TROG – aka Wally Fawkes – was a regular Oldie illustrator, drawing a caricature for the books pages every month between 2001 and 2005 before failing eyesight forced him to retire. Margaret Crick met the veteran political cartoonist, who has sadly just died at 98
Wally Fawkes, the political cartoonist Trog, had an oldie moment recently when he was at the doctor’s surgery for his flu jab. ‘I was in the waiting room with a lot of slightly apprehensive elderly people in various stages of decay when over the speakers came a faint sound of music. Suddenly the Nelson Riddle strings filled the room and the next thing we heard was Sinatra singing “And Now the End is Near”. We all looked at each other and exploded with mirth.’
Fawkes, who has sadly just died at 98, retired after sixty years as a cartoonist because failing eyesight meant he could no longer see well enough to draw. He was sad there were politicians coming onto the stage whom he’d never cartooned, like David Cameron. His compensation was being able to draw on his other prodigious talent, that of being a jazz musician. ‘I think I would be a bit sadder about the whole business if I didn’t have the clarinet playing, but it’s a very good outlet to have.’
He was self-taught, saying the instrument took him up when he was eighteen, in the Benny Goodman era. When Fawkes heard the clarinettist Sidney Bechet he was ‘swept away’. He says all he knew about the clarinet was that you blew down the narrow end; but it wasn’t long before Bechet was describing him as one of the world’s best.
His first band was the George Webb Dixielanders, to which he recruited the trumpeter Humphrey Lyttelton, then an art student. Lyttelton returned the favour in 1948 when he formed his own band and Fawkes was a founder member.
The two played together for years; but eventually Fawkes found there was a conflict between the pressure of touring every weekend and his Fleet Street day job. ‘I was getting further and further behind, and I had to make a decision to keep the music for pleasure and the cartoon drawing as a livelihood, because unless you’re a band leader you don’t make much money out of music.’
Many musicians have begun their careers at art school and Fawkes thought there was an empathy between cartooning and jazz. ‘You’re drawing in the air really. With jazz, you’ve got to keep to the same chords and get them right, but you start improvising, as with a caricature. The clarinet and the pen are similar: with the clarinet you depend on the reed at the end, and with a pen it’s the nib. You dip the nib into ink and you dip the reed into your head. The artist whose drawings most look to me like music is Quentin Blake – he’s one of my favourites.’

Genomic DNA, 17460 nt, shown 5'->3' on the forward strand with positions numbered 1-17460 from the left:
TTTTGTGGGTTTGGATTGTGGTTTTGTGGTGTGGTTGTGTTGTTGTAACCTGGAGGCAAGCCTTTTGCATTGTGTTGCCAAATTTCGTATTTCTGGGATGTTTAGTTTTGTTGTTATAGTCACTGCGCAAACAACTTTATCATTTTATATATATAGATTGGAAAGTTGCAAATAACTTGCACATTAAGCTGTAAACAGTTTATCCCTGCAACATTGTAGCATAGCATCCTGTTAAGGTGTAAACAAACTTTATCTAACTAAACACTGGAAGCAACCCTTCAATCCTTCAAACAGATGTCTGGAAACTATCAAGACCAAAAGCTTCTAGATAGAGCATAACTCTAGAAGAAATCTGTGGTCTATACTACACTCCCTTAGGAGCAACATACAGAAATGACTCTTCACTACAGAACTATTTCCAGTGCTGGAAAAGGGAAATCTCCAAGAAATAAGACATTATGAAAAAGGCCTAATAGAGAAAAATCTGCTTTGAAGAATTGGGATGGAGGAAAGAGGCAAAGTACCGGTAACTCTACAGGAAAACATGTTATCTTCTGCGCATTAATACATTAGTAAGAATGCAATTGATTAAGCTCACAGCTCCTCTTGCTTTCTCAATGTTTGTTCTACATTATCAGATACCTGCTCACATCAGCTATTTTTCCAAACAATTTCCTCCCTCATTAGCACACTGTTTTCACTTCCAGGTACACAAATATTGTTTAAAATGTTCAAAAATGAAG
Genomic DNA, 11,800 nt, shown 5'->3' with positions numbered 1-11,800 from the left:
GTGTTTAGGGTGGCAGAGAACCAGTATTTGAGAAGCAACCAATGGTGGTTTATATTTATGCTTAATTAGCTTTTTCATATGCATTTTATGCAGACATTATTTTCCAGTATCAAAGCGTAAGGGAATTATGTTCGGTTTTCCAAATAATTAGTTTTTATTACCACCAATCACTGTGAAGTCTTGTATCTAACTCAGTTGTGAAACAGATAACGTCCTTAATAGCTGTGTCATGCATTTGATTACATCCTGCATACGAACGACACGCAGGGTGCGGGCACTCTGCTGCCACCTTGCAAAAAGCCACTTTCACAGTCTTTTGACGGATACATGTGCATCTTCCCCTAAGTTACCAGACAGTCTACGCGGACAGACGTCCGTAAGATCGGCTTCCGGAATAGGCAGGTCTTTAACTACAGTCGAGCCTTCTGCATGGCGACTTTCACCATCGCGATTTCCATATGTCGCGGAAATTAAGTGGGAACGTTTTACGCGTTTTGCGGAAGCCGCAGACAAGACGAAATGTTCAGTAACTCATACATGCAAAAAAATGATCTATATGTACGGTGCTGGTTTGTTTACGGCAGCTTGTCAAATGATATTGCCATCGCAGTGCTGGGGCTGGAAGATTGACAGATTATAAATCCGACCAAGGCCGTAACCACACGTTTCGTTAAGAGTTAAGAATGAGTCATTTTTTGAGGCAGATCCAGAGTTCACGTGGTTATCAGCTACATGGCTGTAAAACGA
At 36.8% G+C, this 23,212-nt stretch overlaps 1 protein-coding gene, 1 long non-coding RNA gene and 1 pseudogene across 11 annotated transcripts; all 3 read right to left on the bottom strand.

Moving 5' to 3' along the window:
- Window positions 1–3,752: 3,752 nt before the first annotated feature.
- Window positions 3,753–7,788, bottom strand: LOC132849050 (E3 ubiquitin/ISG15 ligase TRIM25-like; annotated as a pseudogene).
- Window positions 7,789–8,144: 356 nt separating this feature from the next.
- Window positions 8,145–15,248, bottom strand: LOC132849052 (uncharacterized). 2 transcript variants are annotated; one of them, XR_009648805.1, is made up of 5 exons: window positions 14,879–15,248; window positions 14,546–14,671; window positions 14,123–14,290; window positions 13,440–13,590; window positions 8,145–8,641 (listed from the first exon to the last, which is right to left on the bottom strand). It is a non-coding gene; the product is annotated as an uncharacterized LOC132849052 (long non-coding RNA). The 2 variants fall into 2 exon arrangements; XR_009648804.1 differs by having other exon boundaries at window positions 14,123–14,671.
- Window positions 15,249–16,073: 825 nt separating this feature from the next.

Art was his first talent and he knew he loved drawing from childhood. At fourteen he won a scholarship to Sidcup Art School. His promising art student years were cut short by the War, and he was forced to leave and earn some money for his family who had sailed to Britain from Vancouver during the depression years, ‘unaware there was a depression here too’. His first job was to camouflage a factory in Woolwich. ‘I spent all summer doing it and then it was bombed; I got a rejection slip from Hitler – the severest criticism I ever got.’ From the remains of the bombed-out factory, Fawkes rose again by winning a competition sponsored by the Coal Commission (who employed him to trace maps of coal seams). The competition entry had depicted a boxer apprehensively approaching the ring. ‘I was into boxing then; I was very aggressive in those days.’
Luckily for Fawkes, the art competition judge was Leslie Illingworth, the Daily Mail’s political cartoonist, who became his ‘fairy godmother’, giving him his first newspaper job. ‘I started on the Mail on my twenty-first birthday doing little column breakers. Leslie was the great man in my cartoon life.’ Fawkes took the pen-name Trog from his band’s nickname, the Troglodytes, and returned one day a week to art school, this time Camberwell, where he was taught by John Minton. Three years later, the Mail asked him to draw a strip cartoon, for which he created a small woolly creature called Flook, who became a household name. Originally meant for children, the strip evolved into a gentle satire and political commentary and was written by colleagues including Lyttelton, George Melly and Barry Took. It lasted thirty-five years, by which time Fawkes had become disillusioned with the paper’s politics and was contributing cartoons to the Spectator, New Statesman, Punch and – in the Seventies – to the Observer, for which he drew two cartoons a week, one for the leader page and a ‘Mini-Trog’ for the front page.
His friendship with Lyttelton – whom he recruited to the Mail – lasted a lifetime. Lyttelton described him as ‘tall, placid and easy-going, with a deep-rooted aversion to anything which threatened to make life complicated… and a Groucho Marxian sense of humour... He doesn’t believe in speaking one word when none would do.’
Fawkes thought good cartoonists need highly trained graphic skills and political awareness, but he didn't believe in taking work too seriously. ‘It’s just part of the paper which is fish and chips the next day.’ Nevertheless, his originals are sought after by many politicians, including the jazz-loving Ken Clarke, who says Trog is his favourite political cartoonist. ‘When I was a small boy I was a fan of Flook... Probably my favourite Trog – although it’s not terribly flattering – is of John Major and myself as a couple of beached whales.’
Trog returned the compliment by saying the Tories should have put Clarke in control after Thatcher, although his own leanings are to the left. ‘I’m all for the left being sensible, or at least regaining its senses. I like New Labour but not the present leader. I’ve done lots of cartoons of Blair [PM at the time of this interview], week after week, and I think that’s what drove me blind.’ RIP.